A rich array of Asian art is represented in the collection, including ancient Iranian pottery from the early first millennium BCE and an assortment of Southeast Asian pottery that ranges from creations of the ancient Ban Chiang culture to 16th-19th century Khmer and Vietnamese ceramics. Numerous fine examples of 19th century Japanese Ukiyo-e prints by masters of the tradition such as Hiroshige and Kuniyoshi are also a part of the collection.
Ancient Chinese art and works of contemporary Chinese art are also represented and include a Buddhist stone sculpture from the 5th-6th century CE, as well as works of contemporary Chinese art by noted artist Zhang Xiaogang. Also within the collection is the work of contemporary Tibetan artist, Gade, acquired from the museum’s ground-breaking 2006 exhibition, Waves on the Turquoise Lake: Contemporary Expressions of Tibetan Art.
Perhaps the most widespread influence on Asian art is Buddhism. This ancient belief system and philosophy has over one billion adherents today and is practiced all over Asia in different forms. The three main branches of Buddhism include Theravada Buddhism, a conservative form mainly found in Sri Lanka and Southeast Asia; Mahayana Buddhism, which spread from India to China in the 5th century and is now most common in East Asian countries like China, Korea, and Japan; and Vajrayana Buddhism, a popular tradition in Tibet and other Central Asian countries that involves tantric practice. Regardless of what branch is followed, the core beliefs of Buddhism involve concepts of karma, reincarnation, and enlightenment, which is defined as liberation from suffering.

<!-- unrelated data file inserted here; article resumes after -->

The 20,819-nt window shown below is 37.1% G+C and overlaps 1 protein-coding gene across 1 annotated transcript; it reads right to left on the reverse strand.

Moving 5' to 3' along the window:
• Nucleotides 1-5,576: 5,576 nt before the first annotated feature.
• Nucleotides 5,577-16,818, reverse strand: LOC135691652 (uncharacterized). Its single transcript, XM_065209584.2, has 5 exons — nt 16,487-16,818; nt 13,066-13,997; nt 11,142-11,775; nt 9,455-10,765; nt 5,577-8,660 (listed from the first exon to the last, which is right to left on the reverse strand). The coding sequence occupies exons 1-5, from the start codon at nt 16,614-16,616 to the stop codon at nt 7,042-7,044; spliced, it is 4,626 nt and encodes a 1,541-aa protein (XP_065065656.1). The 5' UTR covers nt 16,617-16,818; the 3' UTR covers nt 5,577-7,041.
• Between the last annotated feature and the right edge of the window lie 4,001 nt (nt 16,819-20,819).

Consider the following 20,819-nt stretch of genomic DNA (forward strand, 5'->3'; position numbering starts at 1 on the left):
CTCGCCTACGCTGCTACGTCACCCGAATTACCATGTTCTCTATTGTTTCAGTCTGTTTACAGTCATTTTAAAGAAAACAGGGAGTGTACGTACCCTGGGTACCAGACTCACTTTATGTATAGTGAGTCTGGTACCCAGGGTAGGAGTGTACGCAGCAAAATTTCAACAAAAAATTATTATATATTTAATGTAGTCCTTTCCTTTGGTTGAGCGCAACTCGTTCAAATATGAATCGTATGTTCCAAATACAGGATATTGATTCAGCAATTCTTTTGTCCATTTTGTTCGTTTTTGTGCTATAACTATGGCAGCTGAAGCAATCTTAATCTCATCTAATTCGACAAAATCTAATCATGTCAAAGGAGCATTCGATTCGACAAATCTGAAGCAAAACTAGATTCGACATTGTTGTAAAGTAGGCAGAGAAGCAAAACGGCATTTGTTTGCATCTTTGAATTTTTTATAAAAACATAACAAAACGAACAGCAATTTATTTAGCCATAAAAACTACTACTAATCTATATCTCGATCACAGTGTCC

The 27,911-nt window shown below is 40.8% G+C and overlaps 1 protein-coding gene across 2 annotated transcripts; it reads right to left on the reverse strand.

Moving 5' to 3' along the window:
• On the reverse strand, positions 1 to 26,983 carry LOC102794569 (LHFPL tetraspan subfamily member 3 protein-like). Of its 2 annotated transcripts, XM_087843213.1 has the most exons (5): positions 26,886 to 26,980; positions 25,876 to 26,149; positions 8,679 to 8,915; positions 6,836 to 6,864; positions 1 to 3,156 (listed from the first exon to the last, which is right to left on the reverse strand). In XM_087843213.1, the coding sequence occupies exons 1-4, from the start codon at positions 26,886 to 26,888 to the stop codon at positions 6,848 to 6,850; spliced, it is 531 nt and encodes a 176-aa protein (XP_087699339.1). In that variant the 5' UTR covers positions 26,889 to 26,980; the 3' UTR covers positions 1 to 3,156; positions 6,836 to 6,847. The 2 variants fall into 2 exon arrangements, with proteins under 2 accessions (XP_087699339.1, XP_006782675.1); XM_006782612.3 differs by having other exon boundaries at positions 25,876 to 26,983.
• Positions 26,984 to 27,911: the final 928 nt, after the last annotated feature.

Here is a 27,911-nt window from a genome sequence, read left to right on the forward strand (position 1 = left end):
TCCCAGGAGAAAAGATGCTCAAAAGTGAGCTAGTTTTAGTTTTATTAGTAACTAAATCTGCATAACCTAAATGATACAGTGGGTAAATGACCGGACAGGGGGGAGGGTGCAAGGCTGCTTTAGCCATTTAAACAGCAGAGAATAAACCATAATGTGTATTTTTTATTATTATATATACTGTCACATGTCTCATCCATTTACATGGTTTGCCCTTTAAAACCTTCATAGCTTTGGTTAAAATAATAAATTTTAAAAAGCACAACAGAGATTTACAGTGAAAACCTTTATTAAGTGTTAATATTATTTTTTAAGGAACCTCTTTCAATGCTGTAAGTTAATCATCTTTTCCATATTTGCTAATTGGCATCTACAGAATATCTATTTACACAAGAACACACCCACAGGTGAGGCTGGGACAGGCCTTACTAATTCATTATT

In depictions of the Buddha and the Bodhisattvas (saint-like figures), the statues often form various gestures with their hands called mudras, each of which has a specific meaning. For example, the Northern Wei Buddha (shown in the middle on the right) has his right hand palm forward facing up, forming the Abhaya mudra (a gesture of assurance), while the left hand is palm forward facing down, forming the Varada mudra (a wish-granting gesture).